Photography: Jordi Ruiz Cirera

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Bolivian Mennonites

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My friend Claire sent me a link to London-based Spanish photographer Jordi Ruiz Cirera’s website, because she knew I would love his photographs.  She was right – they are beautiful – and I’m particularly taken with his portraits of Mennonite families in Bolivia. One of the images, a camera shy lady sitting at a table, won Ruiz Cirera the Taylor Wessing Photographic Portrait Prize in 2012.

The pictures form part of the photographer’s long-term project to document the daily life of this religious community. The project was particularly challenging, as the Mennonite religion forbids the creation of images and many members were reluctant to appear in photographs. However, having travelled to their villages in South America on two occasions, he gradually won the trust of several families living south of Santa Cruz.

The Mennonites’ uneasy relationship with the camera is reflected in the winning portrait of Margarita Teichroeb at her table; “She seems to be afraid of the photographer, unwilling to expose herself to our gaze. Her awkward expression says a lot about the tradition, isolation and lifestyle of this community,” says Ruiz Cirera.

Paintings by Hilary Doyle





Hilary Doyle is a painter who celebrates the humble bath towel in her modern takes on classical drapery studies, elevating everyday objects to works of art. At first glance her minimalist paintings appear photorealistic, but close up the strokes are almost naive. This expressive, textured brushwork is perfectly suited to capturing the towelling of slightly worn and soggy everyday washcloths.
Approaching her work with a ten step manifesto, she offers advice such as 1. Make a painting of something you’ve seen in the real world. 2. Paint it, if you can’t stop thinking about painting it. 3. Do not use photographs. Work instead from observation and memory. 8. Try to surprise yourself and try to surprise others. And ultimately: 10.”The real purpose of painting, is to give pleasure” – Robert Ryman.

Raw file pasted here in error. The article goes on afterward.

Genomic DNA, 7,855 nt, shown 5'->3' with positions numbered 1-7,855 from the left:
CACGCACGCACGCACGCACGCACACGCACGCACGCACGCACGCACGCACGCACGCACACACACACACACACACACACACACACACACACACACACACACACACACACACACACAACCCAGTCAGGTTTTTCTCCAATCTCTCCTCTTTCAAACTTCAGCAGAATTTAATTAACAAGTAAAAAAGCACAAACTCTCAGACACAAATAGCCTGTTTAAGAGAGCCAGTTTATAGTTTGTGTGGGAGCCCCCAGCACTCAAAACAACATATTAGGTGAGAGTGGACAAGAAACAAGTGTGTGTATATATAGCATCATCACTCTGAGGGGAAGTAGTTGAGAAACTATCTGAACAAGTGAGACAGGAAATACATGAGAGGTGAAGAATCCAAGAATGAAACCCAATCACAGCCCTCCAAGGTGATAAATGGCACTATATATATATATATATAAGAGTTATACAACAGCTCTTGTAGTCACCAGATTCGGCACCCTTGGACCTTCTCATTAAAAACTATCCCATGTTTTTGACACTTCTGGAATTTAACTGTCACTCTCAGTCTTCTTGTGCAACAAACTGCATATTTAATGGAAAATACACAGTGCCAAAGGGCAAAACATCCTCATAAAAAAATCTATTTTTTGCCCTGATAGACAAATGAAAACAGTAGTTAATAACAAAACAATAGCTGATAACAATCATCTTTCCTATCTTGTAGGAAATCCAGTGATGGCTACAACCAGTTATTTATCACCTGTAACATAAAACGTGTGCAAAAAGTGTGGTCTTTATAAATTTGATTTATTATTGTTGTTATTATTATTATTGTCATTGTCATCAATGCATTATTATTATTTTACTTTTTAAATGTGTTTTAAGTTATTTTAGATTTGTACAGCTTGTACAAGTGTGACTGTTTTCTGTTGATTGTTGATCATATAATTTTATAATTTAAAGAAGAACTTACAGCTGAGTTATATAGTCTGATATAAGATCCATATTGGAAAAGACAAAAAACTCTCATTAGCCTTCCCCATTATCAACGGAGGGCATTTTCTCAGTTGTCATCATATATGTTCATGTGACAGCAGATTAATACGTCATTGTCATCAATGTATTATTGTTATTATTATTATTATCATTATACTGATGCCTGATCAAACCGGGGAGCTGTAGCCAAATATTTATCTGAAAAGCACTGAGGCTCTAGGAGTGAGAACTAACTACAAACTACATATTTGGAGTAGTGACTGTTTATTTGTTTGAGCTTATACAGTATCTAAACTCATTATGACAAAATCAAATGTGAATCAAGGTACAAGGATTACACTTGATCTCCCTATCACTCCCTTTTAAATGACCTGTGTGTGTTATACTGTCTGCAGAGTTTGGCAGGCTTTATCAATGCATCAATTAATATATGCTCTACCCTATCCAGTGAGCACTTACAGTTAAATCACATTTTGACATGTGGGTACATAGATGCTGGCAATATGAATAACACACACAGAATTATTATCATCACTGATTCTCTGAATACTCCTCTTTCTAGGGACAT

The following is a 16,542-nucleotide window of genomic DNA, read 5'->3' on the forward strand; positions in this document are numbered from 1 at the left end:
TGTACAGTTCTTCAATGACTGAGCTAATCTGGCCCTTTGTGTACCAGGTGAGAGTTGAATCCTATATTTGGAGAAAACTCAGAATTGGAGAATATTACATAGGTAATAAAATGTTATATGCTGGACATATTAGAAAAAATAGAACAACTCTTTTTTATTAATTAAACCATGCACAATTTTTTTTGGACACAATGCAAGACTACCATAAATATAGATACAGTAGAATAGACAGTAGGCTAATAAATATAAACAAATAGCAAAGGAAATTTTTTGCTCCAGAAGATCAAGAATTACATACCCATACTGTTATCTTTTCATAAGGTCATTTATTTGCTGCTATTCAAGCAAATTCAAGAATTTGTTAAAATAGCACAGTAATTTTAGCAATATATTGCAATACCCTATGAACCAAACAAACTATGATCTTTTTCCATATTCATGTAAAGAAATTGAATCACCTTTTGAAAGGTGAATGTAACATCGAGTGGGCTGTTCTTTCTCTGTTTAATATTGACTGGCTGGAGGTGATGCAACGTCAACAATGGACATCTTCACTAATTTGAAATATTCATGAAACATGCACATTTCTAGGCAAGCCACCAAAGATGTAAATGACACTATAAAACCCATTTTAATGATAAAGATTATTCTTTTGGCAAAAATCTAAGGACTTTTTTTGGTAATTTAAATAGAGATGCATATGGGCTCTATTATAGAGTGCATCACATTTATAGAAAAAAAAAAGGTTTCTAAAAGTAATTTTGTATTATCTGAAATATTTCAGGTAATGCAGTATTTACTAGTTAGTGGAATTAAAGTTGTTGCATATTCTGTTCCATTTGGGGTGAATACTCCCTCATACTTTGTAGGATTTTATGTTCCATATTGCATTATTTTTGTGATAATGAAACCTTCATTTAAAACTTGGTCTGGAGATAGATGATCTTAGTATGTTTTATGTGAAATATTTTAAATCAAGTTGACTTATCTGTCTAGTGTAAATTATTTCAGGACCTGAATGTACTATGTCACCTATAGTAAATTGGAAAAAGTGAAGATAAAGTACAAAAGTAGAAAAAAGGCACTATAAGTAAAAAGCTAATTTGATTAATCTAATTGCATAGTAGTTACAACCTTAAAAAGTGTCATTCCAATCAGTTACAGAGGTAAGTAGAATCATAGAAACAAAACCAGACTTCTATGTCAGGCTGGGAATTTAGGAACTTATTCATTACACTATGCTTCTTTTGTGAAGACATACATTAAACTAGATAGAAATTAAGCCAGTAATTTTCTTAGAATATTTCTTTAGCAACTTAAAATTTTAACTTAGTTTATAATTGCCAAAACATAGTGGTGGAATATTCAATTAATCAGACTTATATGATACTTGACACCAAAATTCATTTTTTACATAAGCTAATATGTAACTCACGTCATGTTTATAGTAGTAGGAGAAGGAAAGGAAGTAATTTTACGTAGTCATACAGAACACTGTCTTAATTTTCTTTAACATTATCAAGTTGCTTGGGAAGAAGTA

She explains, “This work is about direct experience. Texture can only be perceived fully in person, so it is integral to the meaning of the work. I wanted to see if there was anything left of the real world for painting… Things that you may not ever really look at. There’s a lot of bad, uninteresting paintings of the everyday – they undermine their own objective. I may or may not be making the everyday more interesting but it’s worth a shot.”
Hilary’s work can be found, along with thousands of other oil paintings for sale at Founded by the well known gallery, the website features affordable drawings, paintings and prints from emerging artists around the world. Definitely worth a browse if, like me, you are always on the lookout for something new to put on your walls.

All images © Hilary Doyle.

Tim Coulson: The Nursery






I didn’t post much last week as I was away in London. While I was there I was lucky enough to attend a photography workshop with Tim Coulson called The Nursery. Although I had lost my voice and had to speak in croaks and whispers, the workshop was brilliant. In one day, Tim explained so many things that had previously confused me about taking pictures and his advice will definitely help me to use my camera properly.
In the morning, Tim discussed the emotional and technical aspects of photography in a very down-to-earth and common sense way. Then, following a leisurely lunch we stepped outside to practice what we had learned. My pictures above are of Tim’s wife Kesh and their lovely son Roo. The Nursery is a real family affair and I am delighted that I was able to be a part of it. Thanks Tim and Kesh!

Inspiration: Barbara Hepworth’s Garden






Last week I took a trip to St Ives and visited the Barbara Hepworth Museum & Sculpture Garden. This is one of my favourite things to do in St Ives as it always seems like a little oasis of calm in the middle of the busy seaside town. The museum and garden are based at Barbara’s own home, the delightful Trewyn Studios, so you can see the sculptures in the environment in which they were created and nosy around her former studio. It is a magical place with huge modernist pieces in bronze, stone and wood as well as smaller paintings, drawings and archive material on display. It’s a great place to take kids but also somewhere you could happily spend a quiet afternoon alone, reading a good book and soaking up the atmosphere. I thoroughly recommend a visit if you are ever in the area…